How does one keep from going insane in this world? Interestingly enough, Calvin – who did not have access to the findings of modern science and had not read The Hidden Life of Trees – was remarkably in tune with the absurdity of the universe. I don’t, of course, mean that he grasped the particularly sordid depths of animal suffering. And yet, he grasped, long before it had become self-evident, that the world is precisely as fleeting, as cruelly indifferent, you might say, as Solomon had posthumously warned, and Job had (rather repetitively) chronicled. And yet – he was also the man who, long before Edwards, had declared that ‘there is not one blade of grass that does not exist for the glory of God.’ The world is a horrifying factory of barbarism that somehow, still, is an indefatigable repository of transcendant beauty. If you can accept it, the horrors that travel the veins of everything are a characteristic absurdity, which, though omnipresent, contradict the very fabrics of reality. God is love, and God is the Ground in which we have our being, and yet, to be at all is intolerably painful, and yet, the transcendent beauty at the bottom of everything beckons us onward into the absurdity in pursuit, we hope, of transcendence itself.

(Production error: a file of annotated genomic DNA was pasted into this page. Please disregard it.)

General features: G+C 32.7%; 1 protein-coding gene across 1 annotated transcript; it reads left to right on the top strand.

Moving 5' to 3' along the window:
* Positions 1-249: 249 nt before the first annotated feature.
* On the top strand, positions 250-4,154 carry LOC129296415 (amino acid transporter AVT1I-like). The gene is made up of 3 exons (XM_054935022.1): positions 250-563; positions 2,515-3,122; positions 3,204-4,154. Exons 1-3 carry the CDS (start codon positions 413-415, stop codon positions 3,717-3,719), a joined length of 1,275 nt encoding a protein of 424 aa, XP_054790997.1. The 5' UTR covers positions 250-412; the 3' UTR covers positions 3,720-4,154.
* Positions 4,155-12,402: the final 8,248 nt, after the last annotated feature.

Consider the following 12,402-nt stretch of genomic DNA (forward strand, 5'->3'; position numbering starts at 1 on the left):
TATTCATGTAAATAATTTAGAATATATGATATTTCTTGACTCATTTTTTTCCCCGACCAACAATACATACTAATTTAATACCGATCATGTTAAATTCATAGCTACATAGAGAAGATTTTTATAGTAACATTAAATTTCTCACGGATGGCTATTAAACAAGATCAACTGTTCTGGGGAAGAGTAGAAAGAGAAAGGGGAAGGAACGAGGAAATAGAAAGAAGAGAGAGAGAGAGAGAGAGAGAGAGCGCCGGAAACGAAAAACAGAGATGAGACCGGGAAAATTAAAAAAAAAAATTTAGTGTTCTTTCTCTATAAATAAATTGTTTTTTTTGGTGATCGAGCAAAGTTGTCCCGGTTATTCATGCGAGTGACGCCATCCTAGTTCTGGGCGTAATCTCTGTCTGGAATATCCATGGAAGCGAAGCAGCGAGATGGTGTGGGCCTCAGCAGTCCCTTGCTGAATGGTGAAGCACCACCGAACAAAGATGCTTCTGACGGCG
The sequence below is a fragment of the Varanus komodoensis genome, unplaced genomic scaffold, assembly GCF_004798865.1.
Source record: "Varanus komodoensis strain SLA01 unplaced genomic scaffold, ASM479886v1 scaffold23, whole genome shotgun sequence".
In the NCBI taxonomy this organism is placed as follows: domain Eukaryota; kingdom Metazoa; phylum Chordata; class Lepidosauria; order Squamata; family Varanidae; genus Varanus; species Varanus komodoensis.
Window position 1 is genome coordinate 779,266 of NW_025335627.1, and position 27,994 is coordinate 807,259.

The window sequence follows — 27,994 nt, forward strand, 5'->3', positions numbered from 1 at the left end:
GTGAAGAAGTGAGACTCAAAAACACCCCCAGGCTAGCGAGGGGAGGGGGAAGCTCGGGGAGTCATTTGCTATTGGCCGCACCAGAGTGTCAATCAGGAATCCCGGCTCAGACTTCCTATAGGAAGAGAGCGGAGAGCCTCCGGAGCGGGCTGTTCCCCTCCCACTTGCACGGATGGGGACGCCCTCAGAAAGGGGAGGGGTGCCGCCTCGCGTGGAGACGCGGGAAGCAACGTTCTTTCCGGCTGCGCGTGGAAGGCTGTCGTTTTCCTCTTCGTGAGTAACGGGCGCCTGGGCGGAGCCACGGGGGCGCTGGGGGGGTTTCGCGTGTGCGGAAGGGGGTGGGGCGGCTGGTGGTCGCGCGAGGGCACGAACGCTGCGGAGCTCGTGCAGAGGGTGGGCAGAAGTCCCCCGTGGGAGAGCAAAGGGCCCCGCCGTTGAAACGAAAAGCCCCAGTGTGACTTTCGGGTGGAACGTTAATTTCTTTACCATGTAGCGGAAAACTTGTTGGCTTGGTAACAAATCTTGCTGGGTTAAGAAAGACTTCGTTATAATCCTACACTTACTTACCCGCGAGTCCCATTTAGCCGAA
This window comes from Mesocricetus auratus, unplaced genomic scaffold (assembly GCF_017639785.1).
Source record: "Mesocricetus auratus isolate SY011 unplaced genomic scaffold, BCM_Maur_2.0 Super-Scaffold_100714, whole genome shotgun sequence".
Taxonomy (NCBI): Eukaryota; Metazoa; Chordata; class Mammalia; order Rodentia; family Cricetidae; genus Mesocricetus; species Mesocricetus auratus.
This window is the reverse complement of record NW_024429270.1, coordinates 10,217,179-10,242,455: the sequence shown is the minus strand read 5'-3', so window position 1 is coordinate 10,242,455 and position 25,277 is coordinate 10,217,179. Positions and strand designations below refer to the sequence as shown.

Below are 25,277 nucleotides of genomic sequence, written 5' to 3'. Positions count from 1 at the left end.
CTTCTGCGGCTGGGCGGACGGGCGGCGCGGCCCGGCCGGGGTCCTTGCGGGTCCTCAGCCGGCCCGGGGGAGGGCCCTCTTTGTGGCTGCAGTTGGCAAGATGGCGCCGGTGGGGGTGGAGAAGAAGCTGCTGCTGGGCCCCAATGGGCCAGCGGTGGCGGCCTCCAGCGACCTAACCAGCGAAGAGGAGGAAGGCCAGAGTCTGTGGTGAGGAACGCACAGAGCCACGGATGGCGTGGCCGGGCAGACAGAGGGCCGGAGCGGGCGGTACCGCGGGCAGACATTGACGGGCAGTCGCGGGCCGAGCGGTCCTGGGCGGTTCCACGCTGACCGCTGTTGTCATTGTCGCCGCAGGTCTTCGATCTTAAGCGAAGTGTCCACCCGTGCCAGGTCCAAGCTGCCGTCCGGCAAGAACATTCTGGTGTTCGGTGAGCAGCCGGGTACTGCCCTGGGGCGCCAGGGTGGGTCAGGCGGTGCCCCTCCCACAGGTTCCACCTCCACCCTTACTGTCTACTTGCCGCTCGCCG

And so Calvin eschews theodicy, instead goading his readers on to something less clear and more satisfying. Endlessly qualified and characteristically dizzying, he says to the downtrodden – and, my paraphrase will be unsatisfactory here – ‘You will suffer, and often, perhaps unthinkably so, and others will suffer worse, too, unbearably. And God’s hand is in it, somehow – like all things, your suffering, seemingly needless, traces back to God’s eternal decree. And you have no grounds for protest, because He is the very Ground you stand on. But you can endure it and, by grace, find yourself hammered more nearly into the image of the bloodied Christ.’